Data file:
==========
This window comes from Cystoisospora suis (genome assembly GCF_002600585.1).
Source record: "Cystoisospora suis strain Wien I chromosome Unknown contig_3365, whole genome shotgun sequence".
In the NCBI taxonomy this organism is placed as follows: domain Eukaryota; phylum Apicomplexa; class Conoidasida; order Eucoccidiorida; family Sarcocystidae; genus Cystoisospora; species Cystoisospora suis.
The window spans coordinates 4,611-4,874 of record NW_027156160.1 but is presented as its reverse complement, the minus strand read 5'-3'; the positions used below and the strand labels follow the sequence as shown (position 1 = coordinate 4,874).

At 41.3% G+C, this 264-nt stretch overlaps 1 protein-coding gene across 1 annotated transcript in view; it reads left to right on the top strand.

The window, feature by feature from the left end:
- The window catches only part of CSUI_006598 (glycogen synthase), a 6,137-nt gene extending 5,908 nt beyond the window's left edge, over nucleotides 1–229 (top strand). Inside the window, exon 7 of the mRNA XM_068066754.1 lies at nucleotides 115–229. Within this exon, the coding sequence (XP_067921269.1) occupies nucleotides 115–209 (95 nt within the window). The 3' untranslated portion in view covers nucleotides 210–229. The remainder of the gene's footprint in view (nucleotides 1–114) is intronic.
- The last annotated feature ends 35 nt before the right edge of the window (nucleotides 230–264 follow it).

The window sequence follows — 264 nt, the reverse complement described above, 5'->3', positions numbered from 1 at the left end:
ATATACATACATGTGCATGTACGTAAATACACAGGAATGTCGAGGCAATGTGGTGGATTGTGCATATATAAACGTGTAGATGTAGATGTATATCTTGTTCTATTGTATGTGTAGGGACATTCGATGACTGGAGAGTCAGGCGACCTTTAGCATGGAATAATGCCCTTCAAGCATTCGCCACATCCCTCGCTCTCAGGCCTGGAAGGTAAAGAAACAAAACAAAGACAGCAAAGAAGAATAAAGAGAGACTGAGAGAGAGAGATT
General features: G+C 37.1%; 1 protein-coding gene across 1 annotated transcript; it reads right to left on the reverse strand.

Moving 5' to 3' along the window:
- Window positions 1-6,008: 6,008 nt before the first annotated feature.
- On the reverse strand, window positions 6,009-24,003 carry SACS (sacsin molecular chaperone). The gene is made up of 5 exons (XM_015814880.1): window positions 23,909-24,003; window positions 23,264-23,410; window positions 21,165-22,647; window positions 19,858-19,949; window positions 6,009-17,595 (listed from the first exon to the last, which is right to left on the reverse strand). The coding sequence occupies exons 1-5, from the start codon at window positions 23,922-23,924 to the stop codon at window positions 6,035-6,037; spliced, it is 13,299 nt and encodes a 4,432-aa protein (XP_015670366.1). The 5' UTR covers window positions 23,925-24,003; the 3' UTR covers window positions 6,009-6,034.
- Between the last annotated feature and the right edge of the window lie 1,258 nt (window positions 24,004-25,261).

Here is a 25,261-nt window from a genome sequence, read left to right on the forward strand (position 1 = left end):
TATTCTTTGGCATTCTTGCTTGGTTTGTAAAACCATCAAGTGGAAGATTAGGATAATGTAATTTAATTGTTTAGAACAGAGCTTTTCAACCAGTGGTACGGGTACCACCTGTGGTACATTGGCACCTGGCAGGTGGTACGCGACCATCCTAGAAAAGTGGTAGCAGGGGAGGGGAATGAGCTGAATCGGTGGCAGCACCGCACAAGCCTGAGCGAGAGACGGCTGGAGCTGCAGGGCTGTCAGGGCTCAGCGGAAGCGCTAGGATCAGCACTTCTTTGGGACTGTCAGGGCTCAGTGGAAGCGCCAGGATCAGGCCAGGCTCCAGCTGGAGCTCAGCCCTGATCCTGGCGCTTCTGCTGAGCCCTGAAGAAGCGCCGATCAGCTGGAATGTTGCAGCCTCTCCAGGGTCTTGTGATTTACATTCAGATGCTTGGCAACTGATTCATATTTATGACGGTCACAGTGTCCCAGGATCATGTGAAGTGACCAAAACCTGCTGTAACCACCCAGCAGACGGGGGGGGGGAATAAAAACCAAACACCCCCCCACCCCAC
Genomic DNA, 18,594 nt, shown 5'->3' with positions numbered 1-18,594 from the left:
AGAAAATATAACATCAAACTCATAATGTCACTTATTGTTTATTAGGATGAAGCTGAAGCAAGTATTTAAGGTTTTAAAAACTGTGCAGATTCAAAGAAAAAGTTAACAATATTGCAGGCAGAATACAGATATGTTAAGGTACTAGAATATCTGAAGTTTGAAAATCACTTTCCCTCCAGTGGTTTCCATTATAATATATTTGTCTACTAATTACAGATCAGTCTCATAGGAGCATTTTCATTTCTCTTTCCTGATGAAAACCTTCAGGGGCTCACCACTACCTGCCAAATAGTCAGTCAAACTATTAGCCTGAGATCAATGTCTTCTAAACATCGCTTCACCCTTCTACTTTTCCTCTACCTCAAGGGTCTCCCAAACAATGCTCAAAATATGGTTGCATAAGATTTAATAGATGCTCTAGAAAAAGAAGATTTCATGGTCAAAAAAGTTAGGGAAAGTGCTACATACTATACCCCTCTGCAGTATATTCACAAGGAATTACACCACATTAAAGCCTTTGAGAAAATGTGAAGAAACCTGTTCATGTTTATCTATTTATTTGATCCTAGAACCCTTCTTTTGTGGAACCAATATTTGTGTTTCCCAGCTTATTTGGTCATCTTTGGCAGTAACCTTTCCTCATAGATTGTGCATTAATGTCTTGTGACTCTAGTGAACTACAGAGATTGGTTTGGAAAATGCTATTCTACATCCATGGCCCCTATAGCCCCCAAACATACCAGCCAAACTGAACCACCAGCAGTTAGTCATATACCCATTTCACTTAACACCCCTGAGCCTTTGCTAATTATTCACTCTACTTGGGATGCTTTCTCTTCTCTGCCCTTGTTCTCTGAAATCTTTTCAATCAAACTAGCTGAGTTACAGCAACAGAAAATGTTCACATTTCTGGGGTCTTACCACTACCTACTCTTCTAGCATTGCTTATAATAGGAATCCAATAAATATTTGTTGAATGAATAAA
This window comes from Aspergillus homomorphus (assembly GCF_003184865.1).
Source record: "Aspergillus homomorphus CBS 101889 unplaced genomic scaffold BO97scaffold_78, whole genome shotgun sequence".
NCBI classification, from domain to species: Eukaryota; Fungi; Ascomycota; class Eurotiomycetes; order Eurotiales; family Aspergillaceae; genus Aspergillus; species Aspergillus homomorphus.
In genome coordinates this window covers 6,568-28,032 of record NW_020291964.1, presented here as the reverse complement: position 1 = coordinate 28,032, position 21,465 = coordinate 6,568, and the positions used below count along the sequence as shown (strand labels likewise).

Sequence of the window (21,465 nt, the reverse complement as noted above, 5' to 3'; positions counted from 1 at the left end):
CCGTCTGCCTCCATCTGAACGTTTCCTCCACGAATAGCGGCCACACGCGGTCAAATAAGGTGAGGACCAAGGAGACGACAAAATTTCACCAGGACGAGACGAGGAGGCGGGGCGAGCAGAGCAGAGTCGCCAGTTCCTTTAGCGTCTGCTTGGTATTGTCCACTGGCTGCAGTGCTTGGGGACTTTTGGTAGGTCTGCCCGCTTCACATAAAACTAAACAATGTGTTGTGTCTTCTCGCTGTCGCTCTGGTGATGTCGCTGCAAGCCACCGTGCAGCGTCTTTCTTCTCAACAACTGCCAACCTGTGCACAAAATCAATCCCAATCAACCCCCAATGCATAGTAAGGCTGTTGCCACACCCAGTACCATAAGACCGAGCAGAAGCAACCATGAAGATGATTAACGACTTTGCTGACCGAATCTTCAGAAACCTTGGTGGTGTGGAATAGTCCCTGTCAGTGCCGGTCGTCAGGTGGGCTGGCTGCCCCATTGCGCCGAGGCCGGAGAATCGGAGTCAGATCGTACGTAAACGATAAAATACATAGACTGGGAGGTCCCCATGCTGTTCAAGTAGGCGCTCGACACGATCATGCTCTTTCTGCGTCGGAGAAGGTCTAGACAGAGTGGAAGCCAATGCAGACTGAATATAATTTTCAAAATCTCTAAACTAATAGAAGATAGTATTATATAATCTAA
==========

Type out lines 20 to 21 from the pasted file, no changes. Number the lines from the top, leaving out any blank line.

This window comes from Aspergillus homomorphus (assembly GCF_003184865.1).
Source record: "Aspergillus homomorphus CBS 101889 unplaced genomic scaffold BO97scaffold_78, whole genome shotgun sequence".